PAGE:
News and information regarding PMR missions, events & activities.
About 5:00 a.m., 43-year old Asit Rathod set out to climb Mt. Hood and ski down. Asit had climbed Mt. Hood many times and should have known better, but he started up knowing that deteriorating weather was in the forecast. As the clouds moved in and visibility diminished, Asit continued upward. He eventually decided to descend somewhere around Crater Rock. Asit was not carrying a map, compass or any other navigation tools. On the descent, he veered to the west and wandered down to the cliffs of Mississippi Head. Stuck in dangerous terrain with no visibility, Asit called 911 around 9:00 a.m. After speaking with Asit, the Clackamas County Sheriff’s office contacted PMR at approximately 09:20. and asked that PMR standby. At 10:00 a small team was requested to assist Asit to safety.
PMR fielded a team of three rescuers who departed Timberline at 1:00 p.m. on a snow cat. The snow cat ferried the team to about 7200’ under the Palmer lift but could not proceed higher. Visibility was extremely poor–not more than 5 feet. The cellular company was able to pull accurate coordinates from Asit’s cell phone; so the rescuers had a good fix on his location right at the top of the Mississippi Head cliffs. The team proceeded up to around 7800’ and traversed west above dangerous terrain. They then descended through an open snow field to the cliff area at about 7400’. Progress was extremely slow and stressful due to low visibility.
The team made voice contact with Asit sometime after 4:00 p.m. and reached him about 4:30. They gave Asit hot chocolate and a snack and assessed his condition. Asit was strong enough to travel, so they headed back up so they could traverse east to the Palmer lift area. Visibility remained near zero and progress was slow. Asit’s skins were iced and would not adhere to his skis, so the rescuers fitted him with snow shoes. They eventually reached the Palmer lift sometime after nightfall. From there, they slowly skied down under the lift using their headlamps. They rendezvoused with a Timberline snow cat a few hundred feet above Timberline Lodge. They returned to Timberline Lodge at approximately 7:45 p.m.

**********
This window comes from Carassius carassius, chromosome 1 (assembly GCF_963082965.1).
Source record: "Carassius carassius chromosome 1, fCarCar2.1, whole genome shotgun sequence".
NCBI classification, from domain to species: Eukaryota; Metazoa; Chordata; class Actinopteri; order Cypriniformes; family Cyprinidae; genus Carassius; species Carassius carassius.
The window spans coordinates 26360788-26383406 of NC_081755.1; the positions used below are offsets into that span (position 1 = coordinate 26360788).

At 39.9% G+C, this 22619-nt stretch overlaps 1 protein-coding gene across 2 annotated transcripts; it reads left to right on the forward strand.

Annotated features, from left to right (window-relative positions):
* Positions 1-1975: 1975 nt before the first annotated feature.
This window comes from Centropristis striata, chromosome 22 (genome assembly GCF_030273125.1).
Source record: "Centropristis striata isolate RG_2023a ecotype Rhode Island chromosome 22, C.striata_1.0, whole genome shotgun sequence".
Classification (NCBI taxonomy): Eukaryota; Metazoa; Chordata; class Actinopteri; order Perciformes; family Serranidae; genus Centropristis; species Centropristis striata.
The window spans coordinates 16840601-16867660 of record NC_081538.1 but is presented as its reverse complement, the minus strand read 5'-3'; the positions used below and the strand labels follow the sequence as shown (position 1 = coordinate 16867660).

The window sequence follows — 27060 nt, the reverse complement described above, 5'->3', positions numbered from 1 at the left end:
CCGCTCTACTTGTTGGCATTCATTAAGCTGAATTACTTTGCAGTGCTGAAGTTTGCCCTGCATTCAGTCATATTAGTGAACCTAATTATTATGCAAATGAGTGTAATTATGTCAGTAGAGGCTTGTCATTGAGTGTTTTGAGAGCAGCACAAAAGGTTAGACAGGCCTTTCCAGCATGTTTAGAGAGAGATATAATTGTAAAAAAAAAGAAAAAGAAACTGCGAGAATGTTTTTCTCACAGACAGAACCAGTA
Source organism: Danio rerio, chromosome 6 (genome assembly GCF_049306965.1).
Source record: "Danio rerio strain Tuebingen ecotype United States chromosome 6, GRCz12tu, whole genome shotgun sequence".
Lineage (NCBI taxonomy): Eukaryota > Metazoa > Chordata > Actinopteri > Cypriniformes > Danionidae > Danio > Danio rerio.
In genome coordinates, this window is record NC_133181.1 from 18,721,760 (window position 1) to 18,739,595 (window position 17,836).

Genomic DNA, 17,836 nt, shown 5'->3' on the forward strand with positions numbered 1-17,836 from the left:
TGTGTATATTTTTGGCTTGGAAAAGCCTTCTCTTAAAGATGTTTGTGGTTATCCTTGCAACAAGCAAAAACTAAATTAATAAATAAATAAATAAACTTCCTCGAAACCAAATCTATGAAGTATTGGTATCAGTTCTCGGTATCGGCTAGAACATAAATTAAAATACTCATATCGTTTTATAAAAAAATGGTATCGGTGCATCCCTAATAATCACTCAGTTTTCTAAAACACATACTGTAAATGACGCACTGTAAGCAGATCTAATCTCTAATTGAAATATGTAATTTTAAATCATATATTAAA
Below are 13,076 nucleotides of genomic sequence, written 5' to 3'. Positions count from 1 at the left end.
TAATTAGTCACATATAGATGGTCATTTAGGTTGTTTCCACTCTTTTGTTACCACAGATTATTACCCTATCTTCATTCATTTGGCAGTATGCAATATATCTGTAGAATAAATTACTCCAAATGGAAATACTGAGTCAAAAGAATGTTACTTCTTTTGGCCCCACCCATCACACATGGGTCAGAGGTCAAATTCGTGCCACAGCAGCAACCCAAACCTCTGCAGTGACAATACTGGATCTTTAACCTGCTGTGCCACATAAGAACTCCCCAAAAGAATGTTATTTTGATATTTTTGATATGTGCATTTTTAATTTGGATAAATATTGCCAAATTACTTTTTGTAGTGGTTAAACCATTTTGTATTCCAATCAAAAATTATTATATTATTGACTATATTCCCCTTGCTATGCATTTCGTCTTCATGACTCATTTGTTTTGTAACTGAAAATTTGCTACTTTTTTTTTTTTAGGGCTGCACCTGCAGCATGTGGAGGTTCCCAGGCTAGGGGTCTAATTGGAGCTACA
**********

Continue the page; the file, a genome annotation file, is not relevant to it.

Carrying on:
This rescue ended well, but could have had a tragic result. PMR urges climbers and back country skiers to respect the difficulties of traveling, and even surviving, in bad weather above tree line in the Cascades. When clouds or snow showers move in, navigation is impossible without a map, compass and GPS. We also encourage back country travelers to enjoy their experience with a buddy or two.
KGW provided good coverage of the mission.
On March 10 2016, at the Revolution Hall, Portland Mountain Rescue will host the Telluride Mountain Film Festival which will screen leading independent documentary films from around the world focused on outdoor adventure. The films presented will be selected to be particularly interesting for a Portland audience. Join us for a night of truly inspirational movies about the outdoors while supporting a great organization – Portland Mountain Rescue.
The event will include a raffle of equipment for the outdoor enthusiasts.
Sponsored locally by The Mountain Shop and North Drinkware, all proceeds from the event benefit Portland Mountain Rescue. Tickets are $17 in advance and $22 at the door. Tickets are available at The Mountain Shop and online from the Revolution Hall.